I read monsters as cultural technology — as mythic figures that have always been intimately entwined with human becomings. From a time past remembering, we’ve needed monsters to define ourselves, to teach our children what not to do, to sound warnings about the future, to define the territorial boundaries of our habitats (and therefore carve out the wilderness), and to dream about the impossible. Indeed, monsters play a crucial social role: they challenge our addictions to particular forms and disturb the familiar.
That is, we need monsters not merely as stories but also as messengers from that larger reality. They bear with them not just warnings but also instructions and maps. They show us what we have become, and what we can also be.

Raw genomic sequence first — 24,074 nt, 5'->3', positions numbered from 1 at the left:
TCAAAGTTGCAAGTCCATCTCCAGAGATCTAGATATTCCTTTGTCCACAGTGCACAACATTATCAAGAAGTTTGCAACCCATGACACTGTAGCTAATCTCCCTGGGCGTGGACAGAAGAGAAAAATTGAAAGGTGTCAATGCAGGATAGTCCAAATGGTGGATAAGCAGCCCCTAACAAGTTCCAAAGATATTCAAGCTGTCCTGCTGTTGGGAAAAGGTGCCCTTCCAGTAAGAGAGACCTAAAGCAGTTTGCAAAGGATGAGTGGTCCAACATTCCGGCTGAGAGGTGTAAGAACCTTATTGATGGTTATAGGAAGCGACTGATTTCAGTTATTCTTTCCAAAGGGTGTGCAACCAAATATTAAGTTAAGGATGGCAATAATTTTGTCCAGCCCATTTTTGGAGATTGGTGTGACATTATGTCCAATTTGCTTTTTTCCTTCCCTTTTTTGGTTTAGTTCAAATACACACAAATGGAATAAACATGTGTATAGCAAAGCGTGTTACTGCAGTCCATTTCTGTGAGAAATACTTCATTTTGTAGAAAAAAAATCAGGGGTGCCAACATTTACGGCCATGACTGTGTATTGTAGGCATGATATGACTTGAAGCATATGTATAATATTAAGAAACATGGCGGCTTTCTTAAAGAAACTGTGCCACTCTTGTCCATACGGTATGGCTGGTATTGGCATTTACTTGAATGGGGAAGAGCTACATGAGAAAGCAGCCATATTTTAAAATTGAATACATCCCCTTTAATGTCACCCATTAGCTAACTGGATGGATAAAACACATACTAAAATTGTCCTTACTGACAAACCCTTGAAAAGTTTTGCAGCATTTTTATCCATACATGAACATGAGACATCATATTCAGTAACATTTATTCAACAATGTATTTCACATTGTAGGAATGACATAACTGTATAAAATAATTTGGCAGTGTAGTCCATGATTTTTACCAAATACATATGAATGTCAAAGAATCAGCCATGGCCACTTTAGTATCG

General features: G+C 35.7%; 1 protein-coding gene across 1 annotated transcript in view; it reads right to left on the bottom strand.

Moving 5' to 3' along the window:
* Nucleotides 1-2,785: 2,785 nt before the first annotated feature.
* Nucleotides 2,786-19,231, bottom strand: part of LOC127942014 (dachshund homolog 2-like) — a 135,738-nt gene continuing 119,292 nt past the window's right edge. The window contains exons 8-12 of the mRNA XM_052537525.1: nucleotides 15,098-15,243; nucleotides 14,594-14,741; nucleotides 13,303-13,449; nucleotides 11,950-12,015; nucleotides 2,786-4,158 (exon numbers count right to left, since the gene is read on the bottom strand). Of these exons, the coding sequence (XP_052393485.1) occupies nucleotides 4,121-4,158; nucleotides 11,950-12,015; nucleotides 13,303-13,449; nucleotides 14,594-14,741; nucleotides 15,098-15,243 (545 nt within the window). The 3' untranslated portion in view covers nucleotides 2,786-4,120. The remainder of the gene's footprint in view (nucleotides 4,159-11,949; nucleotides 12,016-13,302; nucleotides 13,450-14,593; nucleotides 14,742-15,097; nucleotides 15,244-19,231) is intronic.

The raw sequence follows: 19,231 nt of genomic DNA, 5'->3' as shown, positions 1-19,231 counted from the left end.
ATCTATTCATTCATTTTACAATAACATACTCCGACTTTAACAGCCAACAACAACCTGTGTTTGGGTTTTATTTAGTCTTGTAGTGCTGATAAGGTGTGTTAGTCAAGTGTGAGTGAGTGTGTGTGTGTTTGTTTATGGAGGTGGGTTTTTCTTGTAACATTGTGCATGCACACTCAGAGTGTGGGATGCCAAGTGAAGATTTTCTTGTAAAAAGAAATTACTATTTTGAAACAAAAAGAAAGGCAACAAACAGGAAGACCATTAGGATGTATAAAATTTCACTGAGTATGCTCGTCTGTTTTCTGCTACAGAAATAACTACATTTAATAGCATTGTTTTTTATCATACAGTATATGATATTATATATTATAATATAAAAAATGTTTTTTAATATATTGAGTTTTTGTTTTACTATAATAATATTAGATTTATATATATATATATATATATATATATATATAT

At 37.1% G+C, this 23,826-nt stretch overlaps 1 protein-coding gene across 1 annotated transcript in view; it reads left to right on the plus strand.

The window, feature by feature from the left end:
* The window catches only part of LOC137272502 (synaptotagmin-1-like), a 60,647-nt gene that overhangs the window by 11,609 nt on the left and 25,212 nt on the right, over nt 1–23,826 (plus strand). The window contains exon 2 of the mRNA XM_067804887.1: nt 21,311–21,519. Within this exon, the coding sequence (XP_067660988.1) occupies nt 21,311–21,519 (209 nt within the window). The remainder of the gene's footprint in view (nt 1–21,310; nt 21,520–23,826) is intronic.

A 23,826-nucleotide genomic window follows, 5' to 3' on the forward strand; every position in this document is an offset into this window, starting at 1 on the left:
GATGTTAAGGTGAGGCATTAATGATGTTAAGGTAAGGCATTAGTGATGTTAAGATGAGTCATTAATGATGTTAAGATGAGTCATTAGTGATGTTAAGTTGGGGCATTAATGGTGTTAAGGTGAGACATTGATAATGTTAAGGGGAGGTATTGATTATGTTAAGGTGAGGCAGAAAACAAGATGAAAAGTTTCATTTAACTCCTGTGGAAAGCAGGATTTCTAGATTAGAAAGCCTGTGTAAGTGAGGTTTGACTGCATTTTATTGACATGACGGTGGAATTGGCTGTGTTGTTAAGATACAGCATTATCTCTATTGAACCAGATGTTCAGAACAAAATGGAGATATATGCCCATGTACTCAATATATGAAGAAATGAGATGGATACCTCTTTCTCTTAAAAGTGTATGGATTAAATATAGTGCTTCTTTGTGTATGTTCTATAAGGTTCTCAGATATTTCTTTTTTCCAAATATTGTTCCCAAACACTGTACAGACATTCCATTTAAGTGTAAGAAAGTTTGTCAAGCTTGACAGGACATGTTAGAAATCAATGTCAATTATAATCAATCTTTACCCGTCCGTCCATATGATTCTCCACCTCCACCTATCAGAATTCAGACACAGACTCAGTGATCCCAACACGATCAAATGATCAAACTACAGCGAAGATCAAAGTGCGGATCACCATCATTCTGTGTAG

Thus, the monsters we’ll look at are not creatures to eradicate, nor are they symbols of what we do not like. They are not things to fear, but rather beings from which to learn. Some are ancient monsters, drawn from antiquity and folklore yet persisting throughout our modern imagination. Others are very new monsters, born from technological shifts to which humans have not yet had time to adapt. Each of these monsters are monstrums, signs or symptoms that point us to a larger morbidity, a greater calamity or illness which we struggle to otherwise explain. Most of all, they point back to us, challenging, guiding, and inspiring us to birth the world waiting to be born.
Here Be Monsters: How to Fight Capitalism Instead of Each Other
A clear and engaging history of how left radicalism went wrong and how it can become what it must be again.